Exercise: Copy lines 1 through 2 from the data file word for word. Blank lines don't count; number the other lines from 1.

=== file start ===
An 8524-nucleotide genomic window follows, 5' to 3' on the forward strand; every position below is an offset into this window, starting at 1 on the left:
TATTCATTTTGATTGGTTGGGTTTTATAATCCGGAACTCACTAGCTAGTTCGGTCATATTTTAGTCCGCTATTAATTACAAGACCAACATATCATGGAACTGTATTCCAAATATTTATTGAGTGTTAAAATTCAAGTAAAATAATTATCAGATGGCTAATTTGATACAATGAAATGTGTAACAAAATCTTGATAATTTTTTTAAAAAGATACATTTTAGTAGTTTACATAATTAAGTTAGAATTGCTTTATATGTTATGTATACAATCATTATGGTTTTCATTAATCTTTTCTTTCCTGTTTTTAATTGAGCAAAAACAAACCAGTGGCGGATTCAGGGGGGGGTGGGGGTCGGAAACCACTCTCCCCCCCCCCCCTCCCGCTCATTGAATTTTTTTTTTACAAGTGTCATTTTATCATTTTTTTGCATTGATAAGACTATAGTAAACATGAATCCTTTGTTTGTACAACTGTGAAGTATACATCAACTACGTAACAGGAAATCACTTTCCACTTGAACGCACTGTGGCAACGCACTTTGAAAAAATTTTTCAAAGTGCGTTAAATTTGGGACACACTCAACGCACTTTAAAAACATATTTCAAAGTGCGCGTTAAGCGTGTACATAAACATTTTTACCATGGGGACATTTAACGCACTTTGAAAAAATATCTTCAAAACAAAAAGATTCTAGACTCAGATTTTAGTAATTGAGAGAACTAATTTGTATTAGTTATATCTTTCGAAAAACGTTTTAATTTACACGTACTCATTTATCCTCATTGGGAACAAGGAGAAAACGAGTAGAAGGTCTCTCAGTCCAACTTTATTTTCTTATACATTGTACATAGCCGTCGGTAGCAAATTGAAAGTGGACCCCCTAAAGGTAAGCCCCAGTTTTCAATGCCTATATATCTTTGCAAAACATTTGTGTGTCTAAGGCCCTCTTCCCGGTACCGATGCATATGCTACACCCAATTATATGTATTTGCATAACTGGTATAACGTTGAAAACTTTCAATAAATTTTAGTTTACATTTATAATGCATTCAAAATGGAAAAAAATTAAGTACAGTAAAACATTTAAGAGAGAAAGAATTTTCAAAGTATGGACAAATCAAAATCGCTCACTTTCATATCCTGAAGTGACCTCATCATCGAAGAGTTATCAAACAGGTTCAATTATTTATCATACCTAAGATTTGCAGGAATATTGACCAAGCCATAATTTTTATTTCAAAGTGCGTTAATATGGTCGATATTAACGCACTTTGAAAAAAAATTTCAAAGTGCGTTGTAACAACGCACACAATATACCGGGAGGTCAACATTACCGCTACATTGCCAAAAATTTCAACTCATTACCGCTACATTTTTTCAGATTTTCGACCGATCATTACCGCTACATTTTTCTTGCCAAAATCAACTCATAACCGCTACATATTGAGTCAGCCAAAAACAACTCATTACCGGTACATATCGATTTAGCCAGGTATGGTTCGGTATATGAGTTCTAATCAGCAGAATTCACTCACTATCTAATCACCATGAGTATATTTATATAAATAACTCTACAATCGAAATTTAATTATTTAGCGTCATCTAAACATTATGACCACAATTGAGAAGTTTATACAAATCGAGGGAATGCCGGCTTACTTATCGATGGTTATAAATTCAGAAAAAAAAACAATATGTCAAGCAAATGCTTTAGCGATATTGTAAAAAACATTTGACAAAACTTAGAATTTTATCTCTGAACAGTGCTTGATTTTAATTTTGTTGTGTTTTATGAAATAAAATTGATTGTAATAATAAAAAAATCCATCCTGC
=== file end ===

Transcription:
An 8524-nucleotide genomic window follows, 5' to 3' on the forward strand; every position below is an offset into this window, starting at 1 on the left:
TATTCATTTTGATTGGTTGGGTTTTATAATCCGGAACTCACTAGCTAGTTCGGTCATATTTTAGTCCGCTATTAATTACAAGACCAACATATCATGGAACTGTATTCCAAATATTTATTGAGTGTTAAAATTCAAGTAAAATAATTATCAGATGGCTAATTTGATACAATGAAATGTGTAACAAAATCTTGATAATTTTTTTAAAAAGATACATTTTAGTAGTTTACATAATTAAGTTAGAATTGCTTTATATGTTATGTATACAATCATTATGGTTTTCATTAATCTTTTCTTTCCTGTTTTTAATTGAGCAAAAACAAACCAGTGGCGGATTCAGGGGGGGGTGGGGGTCGGAAACCACTCTCCCCCCCCCCCCTCCCGCTCATTGAATTTTTTTTTTACAAGTGTCATTTTATCATTTTTTTGCATTGATAAGACTATAGTAAACATGAATCCTTTGTTTGTACAACTGTGAAGTATACATCAACTACGTAACAGGAAATCACTTTCCACTTGAACGCACTGTGGCAACGCACTTTGAAAAAATTTTTCAAAGTGCGTTAAATTTGGGACACACTCAACGCACTTTAAAAACATATTTCAAAGTGCGCGTTAAGCGTGTACATAAACATTTTTACCATGGGGACATTTAACGCACTTTGAAAAAATATCTTCAAAACAAAAAGATTCTAGACTCAGATTTTAGTAATTGAGAGAACTAATTTGTATTAGTTATATCTTTCGAAAAACGTTTTAATTTACACGTACTCATTTATCCTCATTGGGAACAAGGAGAAAACGAGTAGAAGGTCTCTCAGTCCAACTTTATTTTCTTATACATTGTACATAGCCGTCGGTAGCAAATTGAAAGTGGACCCCCTAAAGGTAAGCCCCAGTTTTCAATGCCTATATATCTTTGCAAAACATTTGTGTGTCTAAGGCCCTCTTCCCGGTACCGATGCATATGCTACACCCAATTATATGTATTTGCATAACTGGTATAACGTTGAAAACTTTCAATAAATTTTAGTTTACATTTATAATGCATTCAAAATGGAAAAAAATTAAGTACAGTAAAACATTTAAGAGAGAAAGAATTTTCAAAGTATGGACAAATCAAAATCGCTCACTTTCATATCCTGAAGTGACCTCATCATCGAAGAGTTATCAAACAGGTTCAATTATTTATCATACCTAAGATTTGCAGGAATATTGACCAAGCCATAATTTTTATTTCAAAGTGCGTTAATATGGTCGATATTAACGCACTTTGAAAAAAAATTTCAAAGTGCGTTGTAACAACGCACACAATATACCGGGAGGTCAACATTACCGCTACATTGCCAAAAATTTCAACTCATTACCGCTACATTTTTTCAGATTTTCGACCGATCATTACCGCTACATTTTTCTTGCCAAAATCAACTCATAACCGCTACATATTGAGTCAGCCAAAAACAACTCATTACCGGTACATATCGATTTAGCCAGGTATGGTTCGGTATATGAGTTCTAATCAGCAGAATTCACTCACTATCTAATCACCATGAGTATATTTATATAAATAACTCTACAATCGAAATTTAATTATTTAGCGTCATCTAAACATTATGACCACAATTGAGAAGTTTATACAAATCGAGGGAATGCCGGCTTACTTATCGATGGTTATAAATTCAGAAAAAAAAACAATATGTCAAGCAAATGCTTTAGCGATATTGTAAAAAACATTTGACAAAACTTAGAATTTTATCTCTGAACAGTGCTTGATTTTAATTTTGTTGTGTTTTATGAAATAAAATTGATTGTAATAATAAAAAAATCCATCCTGC